Recommendations for complementary headphones or an all-arounder?
Oct 28, 2015 at 3:52 PM Thread Starter Post #1 of 24


New Head-Fier
Aug 3, 2011

I usually switch between the Fiiio E17 and Odac/02 combo(able to upgrade). JRiver (WASAPI). I'm going to be using these only at home in a quite environment. They can be closed or open. If you want you can check out my Bandcamp to see my musical preferences ( to sum up: ambient,electroacoustic,downtempo,minimal/drone,neoclassical,metal(post,experimental,sludge,doom,dm,bm,stoner,tech, hardcore,crust,progressive..) rock(prog,alt,post,psychedelic,jam,hard) folk, indie, jazz, shoegaze, dream pop, post punk, idm. Price range really could be around the $1000 maybe more if needed.. So overall headphones that have good PRaT, realistic timbre, accurate soundstage leaning towards the intimate side, realistic imaging, comfortable, and most importantly musical and engaging. I prefer a SLIGHTLY warm ss but again staying very close to a balanced neutral/natural presentation. Can't be too analytical and unforgiving of poorly recorded music. I would also be fine with buying two pairs of headphones to go with different genres but I would prefer an allrounder.


Currently the headphones I own are the AKG K240 studios, ATH-M50's, Mad Dog 3.2's. I recently returned the He-400i's I enjoyed them but the model I got had some physical defects, and I couldn't get used to the soundstage/imaging both seemed very unnatural. The sound is a little too artificial and mechanical for my liking. Kind of oddly punchy. My issues with the M50's are they can be harsh and too forward, not enough mids, too much bass, plastic treble. The AKG's I enjoy but they are lacking bass, and can be woolly. They get muddy/congested with the faster/denser music. I definitely enjoy the soundstage on those because they don't seem overly spread out or unnatural. The Mad Dogs 3.2's I haven't gotten to use too much so far they seem a bit boxy sounding, too liquid, cavernous, a tad too dark, and again they have that odd unnatural soundstage and imaging. They have great PRaT though. I'm starting to think I'm not a fan of the ortho sound, who knows. I have read some opinions on the soundstage of the original HE-400's and saw some were turned off by the soundstage/imaging in regards to the sounds coming out of nowhere in a 3-D sense that wasn't realistic or true to the recordings. Even the M50's which of course are more closed in still never really sounded unnatural to me. I REALLY enjoy the sound signature of my VSonic GR07's I just couldn't get a nice fit no matter how many tips I tried.

Thoughts so far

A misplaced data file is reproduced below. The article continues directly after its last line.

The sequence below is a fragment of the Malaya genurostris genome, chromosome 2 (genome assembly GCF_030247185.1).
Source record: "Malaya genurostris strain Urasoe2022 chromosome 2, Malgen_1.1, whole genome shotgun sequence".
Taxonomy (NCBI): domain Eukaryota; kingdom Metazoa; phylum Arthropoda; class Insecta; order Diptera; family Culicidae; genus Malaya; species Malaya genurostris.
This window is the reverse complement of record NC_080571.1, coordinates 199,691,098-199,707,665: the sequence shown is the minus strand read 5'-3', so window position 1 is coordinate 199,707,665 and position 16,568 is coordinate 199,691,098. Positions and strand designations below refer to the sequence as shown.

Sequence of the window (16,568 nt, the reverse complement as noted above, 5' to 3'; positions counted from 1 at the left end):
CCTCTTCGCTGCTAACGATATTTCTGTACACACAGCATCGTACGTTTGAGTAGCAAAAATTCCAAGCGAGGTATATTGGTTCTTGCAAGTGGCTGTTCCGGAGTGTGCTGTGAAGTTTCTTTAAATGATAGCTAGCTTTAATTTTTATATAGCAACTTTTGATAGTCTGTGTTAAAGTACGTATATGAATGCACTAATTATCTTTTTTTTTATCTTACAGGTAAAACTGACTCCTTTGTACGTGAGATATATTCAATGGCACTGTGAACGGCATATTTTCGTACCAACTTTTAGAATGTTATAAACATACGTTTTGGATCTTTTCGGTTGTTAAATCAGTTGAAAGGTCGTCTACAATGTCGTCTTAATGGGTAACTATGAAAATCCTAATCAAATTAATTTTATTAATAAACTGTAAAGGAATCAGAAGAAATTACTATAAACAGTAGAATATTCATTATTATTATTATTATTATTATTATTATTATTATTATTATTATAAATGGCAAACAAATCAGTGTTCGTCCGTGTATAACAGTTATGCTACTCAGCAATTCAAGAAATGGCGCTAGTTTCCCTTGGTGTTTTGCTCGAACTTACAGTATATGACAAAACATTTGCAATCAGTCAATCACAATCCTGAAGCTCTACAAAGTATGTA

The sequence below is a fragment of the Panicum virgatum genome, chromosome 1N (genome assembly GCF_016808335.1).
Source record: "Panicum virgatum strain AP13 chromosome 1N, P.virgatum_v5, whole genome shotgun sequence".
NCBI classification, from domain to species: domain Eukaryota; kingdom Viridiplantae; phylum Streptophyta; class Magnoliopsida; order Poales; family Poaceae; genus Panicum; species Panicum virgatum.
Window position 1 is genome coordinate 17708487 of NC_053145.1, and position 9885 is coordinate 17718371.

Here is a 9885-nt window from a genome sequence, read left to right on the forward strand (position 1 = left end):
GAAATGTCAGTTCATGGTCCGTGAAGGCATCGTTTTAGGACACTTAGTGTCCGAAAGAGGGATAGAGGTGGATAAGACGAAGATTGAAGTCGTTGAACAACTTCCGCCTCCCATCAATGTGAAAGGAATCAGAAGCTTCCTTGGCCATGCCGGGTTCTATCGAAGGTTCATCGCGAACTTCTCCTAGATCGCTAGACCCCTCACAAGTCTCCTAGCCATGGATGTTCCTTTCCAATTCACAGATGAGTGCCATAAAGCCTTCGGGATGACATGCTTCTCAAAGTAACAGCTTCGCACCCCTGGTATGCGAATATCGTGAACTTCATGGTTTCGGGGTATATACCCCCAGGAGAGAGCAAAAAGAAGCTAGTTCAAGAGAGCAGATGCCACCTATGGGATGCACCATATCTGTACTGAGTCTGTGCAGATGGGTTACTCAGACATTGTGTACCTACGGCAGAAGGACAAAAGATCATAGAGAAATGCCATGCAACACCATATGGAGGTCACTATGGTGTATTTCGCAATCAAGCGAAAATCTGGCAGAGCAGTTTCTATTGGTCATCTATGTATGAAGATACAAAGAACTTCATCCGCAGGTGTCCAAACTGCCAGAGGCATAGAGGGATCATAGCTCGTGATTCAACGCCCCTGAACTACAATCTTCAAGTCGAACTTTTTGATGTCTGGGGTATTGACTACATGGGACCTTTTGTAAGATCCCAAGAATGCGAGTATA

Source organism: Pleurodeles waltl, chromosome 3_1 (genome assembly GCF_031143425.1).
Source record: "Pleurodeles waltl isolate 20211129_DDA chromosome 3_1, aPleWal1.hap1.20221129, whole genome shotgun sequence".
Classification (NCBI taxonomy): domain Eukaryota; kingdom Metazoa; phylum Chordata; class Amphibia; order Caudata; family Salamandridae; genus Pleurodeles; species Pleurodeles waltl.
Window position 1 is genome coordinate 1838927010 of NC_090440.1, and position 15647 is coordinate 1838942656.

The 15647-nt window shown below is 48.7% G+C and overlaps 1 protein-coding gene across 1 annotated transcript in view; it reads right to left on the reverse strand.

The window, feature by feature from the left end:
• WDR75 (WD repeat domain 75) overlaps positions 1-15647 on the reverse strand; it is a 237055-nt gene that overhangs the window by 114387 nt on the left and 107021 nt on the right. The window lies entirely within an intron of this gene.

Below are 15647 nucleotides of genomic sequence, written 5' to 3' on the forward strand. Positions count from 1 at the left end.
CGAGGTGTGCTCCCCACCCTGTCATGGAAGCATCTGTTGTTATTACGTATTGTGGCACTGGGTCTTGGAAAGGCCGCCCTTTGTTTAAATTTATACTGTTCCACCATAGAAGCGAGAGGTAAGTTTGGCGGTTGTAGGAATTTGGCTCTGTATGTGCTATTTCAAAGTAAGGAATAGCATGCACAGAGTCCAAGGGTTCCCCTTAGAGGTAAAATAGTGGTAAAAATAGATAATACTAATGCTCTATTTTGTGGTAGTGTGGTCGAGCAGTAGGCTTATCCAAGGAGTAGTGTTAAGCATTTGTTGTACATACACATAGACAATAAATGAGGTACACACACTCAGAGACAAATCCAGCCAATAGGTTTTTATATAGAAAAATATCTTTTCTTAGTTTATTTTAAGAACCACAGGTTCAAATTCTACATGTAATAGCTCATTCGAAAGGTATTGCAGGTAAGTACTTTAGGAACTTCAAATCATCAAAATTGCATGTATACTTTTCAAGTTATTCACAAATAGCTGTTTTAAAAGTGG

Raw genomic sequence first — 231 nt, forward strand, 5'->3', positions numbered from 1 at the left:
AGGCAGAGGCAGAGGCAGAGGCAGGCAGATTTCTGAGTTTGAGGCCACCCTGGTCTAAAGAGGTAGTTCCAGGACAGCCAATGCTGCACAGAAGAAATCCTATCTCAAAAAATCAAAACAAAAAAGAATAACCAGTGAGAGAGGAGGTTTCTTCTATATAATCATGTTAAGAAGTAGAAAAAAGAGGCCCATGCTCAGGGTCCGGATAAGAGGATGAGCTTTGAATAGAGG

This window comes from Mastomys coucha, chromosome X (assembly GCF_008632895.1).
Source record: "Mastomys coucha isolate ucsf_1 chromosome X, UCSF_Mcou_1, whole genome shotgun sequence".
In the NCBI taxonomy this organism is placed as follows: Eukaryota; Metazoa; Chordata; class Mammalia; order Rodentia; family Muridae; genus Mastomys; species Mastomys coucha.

I was thinking the Shure 840's would be great but I saw they don't do so well for the metal subgenres I listen to.. The main thing that turns me away from the 840's is some say the treble is harsh or a tad too bright. They did seem perfect at a time when I was told they are neutral with slight warmth so just enough fun factor, which is what I'm looking for. Especially in that range before headphones become too resolving and analytical. Some of the recordings and music I listen to are already harsh, cold, and bright enough as is. That leads me into the NadViso hp50's which I thought would be good but might be too slow. There's been complaints about the soundstage being weird or malfunctioning. I read that for metal like sludge and stoner they sound off and too smoothed over. The Yamaha HPH MT222 seemed great until I read that they are too analytical, and really bring out poor recordings. I wasn't sure if they would be fast enough but the mids and lows seem to be spot on for what I'm looking for especially for metal and rock. The Brainwavz HM5 could be too boring, and bright. I'm guessing the bass will be a little too recessed for my tastes. The Soundmagic HP150 seemed good until I read they have a glassy harshness to them. After that the Senn. HD 25 1 II seemed good but uncomfortable. The Sony MDR MA 900 could be too polite for the metal and rock. The Senn hd 600 comes up a lot but I think they will be too slow and need just a tad more bass for my liking. The DT 880's probably too bright, analytical and thin for metal. The Philips Fidelio X2 I may pull the trigger on for the electronic,ambient, folk etc .. could they be my all-arounders? The HE-500's I think are going to be uncomfortable and have the same issues the 400i's had but be smoother and a tad more natural. Next the Oppo PM3, probably too boring and polite for metal/rock. Others that crossed my mind are the Philips SHP9500, GMP 8.35 German Maestro, Sony MDR7520, B&W P7, Beyer. 150-250(seems perfect so far), Focal Spirit classic/professional. I think I will be turned off by the Grado house sound but I'm still curious about the 325e. The Senn. HD598 has also always been on my radar but seems too slow and mellow for metal, but could be good for the other genres.. My predictions could all be wrong feel free to correct me.